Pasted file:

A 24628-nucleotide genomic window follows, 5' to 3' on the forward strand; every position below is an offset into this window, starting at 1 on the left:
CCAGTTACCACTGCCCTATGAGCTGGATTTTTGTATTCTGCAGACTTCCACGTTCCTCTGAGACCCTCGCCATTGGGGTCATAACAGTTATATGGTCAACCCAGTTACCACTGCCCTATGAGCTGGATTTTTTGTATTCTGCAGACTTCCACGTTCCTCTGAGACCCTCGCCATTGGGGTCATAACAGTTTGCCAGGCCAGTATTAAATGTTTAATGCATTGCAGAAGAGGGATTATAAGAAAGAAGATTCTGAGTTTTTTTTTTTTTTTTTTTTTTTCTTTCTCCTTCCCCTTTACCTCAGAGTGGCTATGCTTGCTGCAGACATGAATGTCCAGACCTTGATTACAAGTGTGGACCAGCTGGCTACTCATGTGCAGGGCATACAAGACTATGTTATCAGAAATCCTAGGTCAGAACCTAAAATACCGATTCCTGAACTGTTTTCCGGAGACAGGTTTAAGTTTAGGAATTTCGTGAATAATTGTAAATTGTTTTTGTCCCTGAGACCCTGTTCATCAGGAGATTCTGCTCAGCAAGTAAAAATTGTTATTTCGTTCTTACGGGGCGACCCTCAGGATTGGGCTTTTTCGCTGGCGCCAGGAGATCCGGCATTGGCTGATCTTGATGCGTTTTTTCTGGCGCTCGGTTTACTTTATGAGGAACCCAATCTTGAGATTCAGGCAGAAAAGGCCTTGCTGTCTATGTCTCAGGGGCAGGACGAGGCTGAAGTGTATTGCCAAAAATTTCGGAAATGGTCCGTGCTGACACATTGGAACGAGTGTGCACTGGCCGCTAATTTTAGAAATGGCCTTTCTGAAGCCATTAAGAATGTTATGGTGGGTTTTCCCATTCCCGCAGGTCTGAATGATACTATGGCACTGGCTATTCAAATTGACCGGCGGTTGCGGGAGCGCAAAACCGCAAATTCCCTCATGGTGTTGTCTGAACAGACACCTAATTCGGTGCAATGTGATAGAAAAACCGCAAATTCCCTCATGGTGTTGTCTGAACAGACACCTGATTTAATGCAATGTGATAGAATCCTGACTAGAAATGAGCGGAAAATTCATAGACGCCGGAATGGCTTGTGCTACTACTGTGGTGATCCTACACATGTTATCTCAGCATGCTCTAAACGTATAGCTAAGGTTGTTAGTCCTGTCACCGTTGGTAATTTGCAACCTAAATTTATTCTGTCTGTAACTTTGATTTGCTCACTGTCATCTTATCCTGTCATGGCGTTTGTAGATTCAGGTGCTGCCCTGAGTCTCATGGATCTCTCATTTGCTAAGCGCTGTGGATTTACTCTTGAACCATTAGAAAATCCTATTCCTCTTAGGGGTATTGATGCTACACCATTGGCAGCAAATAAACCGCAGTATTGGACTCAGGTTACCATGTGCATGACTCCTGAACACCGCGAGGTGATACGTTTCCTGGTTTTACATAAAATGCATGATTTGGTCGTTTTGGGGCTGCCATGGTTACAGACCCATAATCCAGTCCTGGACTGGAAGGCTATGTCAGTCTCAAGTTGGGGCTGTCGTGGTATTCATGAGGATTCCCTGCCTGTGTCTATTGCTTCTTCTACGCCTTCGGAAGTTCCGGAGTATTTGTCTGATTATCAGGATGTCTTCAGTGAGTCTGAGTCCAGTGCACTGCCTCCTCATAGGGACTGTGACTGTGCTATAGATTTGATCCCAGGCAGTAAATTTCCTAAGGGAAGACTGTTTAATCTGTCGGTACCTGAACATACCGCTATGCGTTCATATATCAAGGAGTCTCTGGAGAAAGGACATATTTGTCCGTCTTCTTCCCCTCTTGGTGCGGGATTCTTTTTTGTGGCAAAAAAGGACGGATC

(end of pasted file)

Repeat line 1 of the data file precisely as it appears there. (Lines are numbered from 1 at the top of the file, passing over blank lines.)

A 24628-nucleotide genomic window follows, 5' to 3' on the forward strand; every position below is an offset into this window, starting at 1 on the left: